December 1, 2010 at 10:45 am #31165
I have a question about this new option ‘Allow editing of Clinical Notes’ . Obviously turning this off is absolutely essential from a legal viewpoint and we want to use this function, but from a practical viewpoint we have some difficulties with it.
The key issue for us is that if you start a report/letter and need to leave it for any reason before completion you can not return to edit them further. Whilst this is fine once a form is finished, you can’t for example start a discharge note in a spare 5 minutes and then come back to it or as is often the case two clinicians can’t add sections to a letter. I would suggest that a solution here would be a draft function (as for example is possible for this post) that could be used for reports/letters. Once no longer a draft it is then saved and locked so that further editing would not be possible (thus staisfying legal requirements).
Is this a possibility or is there already a way to do this?
I note from previous posts that CO does keep a record when a clinical note has been updated but does it save exactly how a record has been edited? If not then, as far as I understand from a legal viewpoint (speaking to a former head of the discplinary committee of the Royal College of Veterinary Surgeons), the records are useless.
Thanks for your assistanceDecember 2, 2010 at 3:12 pm #32609
>> you can’t for example start a discharge note in a spare 5 minutes and then come back to it
If you have turned off the option to “Allow editing of Clinical Notes” then when you go back to the record to comtinue typing notes, ClinicOffice simply inserts your new note as a new comment. All you would have to do is type in something like “[continued from previous note]” at the start to make it clear that the two notes are related.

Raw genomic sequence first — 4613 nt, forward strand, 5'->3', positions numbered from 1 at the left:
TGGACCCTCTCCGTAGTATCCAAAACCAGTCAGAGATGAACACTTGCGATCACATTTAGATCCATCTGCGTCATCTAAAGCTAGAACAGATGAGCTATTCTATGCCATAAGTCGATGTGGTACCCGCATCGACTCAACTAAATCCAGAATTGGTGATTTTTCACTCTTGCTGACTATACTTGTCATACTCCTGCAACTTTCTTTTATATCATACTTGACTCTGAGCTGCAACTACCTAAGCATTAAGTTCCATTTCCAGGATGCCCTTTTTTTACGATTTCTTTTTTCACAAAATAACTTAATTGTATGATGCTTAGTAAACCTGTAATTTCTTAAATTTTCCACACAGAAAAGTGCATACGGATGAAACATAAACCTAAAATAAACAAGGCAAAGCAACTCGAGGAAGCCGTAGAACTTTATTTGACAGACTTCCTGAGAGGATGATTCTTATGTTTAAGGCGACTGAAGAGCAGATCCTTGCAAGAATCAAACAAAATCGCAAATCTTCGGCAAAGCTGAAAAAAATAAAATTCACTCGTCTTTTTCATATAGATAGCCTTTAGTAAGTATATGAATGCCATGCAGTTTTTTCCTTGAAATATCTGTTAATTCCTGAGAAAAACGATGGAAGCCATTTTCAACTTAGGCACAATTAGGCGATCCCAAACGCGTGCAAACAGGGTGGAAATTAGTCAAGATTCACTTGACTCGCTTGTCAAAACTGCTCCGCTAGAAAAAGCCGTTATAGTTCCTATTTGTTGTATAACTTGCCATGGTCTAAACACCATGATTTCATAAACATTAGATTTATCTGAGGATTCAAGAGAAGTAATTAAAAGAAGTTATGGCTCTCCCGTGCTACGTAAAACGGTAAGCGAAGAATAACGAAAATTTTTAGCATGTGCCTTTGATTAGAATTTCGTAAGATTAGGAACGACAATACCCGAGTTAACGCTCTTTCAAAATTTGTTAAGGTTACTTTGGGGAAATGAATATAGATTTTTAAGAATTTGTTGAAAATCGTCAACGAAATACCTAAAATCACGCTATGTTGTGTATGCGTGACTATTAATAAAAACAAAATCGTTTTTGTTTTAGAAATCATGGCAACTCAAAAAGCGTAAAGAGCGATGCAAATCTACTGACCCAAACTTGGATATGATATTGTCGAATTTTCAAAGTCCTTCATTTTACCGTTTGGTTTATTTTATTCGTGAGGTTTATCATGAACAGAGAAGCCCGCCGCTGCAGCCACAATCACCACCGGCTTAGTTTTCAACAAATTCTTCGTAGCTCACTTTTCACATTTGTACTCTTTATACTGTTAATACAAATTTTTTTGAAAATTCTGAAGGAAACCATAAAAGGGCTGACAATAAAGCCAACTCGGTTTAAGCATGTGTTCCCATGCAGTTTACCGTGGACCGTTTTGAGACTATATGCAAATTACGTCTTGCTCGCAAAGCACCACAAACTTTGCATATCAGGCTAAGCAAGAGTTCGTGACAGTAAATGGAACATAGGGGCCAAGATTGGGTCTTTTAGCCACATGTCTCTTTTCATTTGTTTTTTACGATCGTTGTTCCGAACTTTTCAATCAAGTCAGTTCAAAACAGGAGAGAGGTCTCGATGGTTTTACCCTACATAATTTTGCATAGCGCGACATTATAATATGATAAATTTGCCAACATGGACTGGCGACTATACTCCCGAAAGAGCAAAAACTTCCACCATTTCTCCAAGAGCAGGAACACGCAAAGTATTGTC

Alternatively, you could turn off the “Allow editing of Clinical Notes” option and use the record locking feature to lock the record once you have completed the notes. That way you can go in and keep editing your notes up until the point where you have finished and then you LOCK the record.
>> I note from previous posts that CO does keep a record when a
>> clinical note has been updated but does it save exactly how a
>> record has been edited?
ClinicOffice stamps all records with a timestamp whenever they are edited but it does not log the changes made. The only way to do this would be to save duplicates of records every single time they are edited, which would bloat the database to a ridiculous extreme and greatly affect performance.
>> If not then, as far as I understand from a legal viewpoint (speaking to a
>> former head of the discplinary committee of the Royal College of Veterinary Surgeons),
>> the records are useless.
Let’s say I own a veterinary surgery and don’t use a computer so all my records are hand-written. I then get called before a disciplinary committee and present a hand-written sheet of A4 paper with my treatment notes and a date scrawled across the top of the piece of paper – how do you verify the validity of my handwitten date? What’s to say that I didn’t re-write the notes the night before? Would such notes not be equally “useless”?
Furthermore, if I did use a computer for electronic treatment records, what’s to stop me changing the system date/time of my computer in the BIOS, loading up my software and then entering some different notes? I could then print out these notes and they would be authentically time stamped with a completely false date. Is this not also “useless”?
Or what if I type in a load of completely fictitious notes (which get time-stamped), then I print the notes to a virtual printer driver, load the document into an image editor, adjust the time-stamps and print out the resulting document? Is that not also “useless”?
It is simply impossible to produce a computer system which is immune to abuse should someone be determined to do so. However, from our consultation with representatives from the various different professions who use ClinicOffice, we are happy that the security/auditing options which ClinicOffice provides are more than adequate and certainly a lot better than many other similar products.
I hope this helps to answer your question! 🙂
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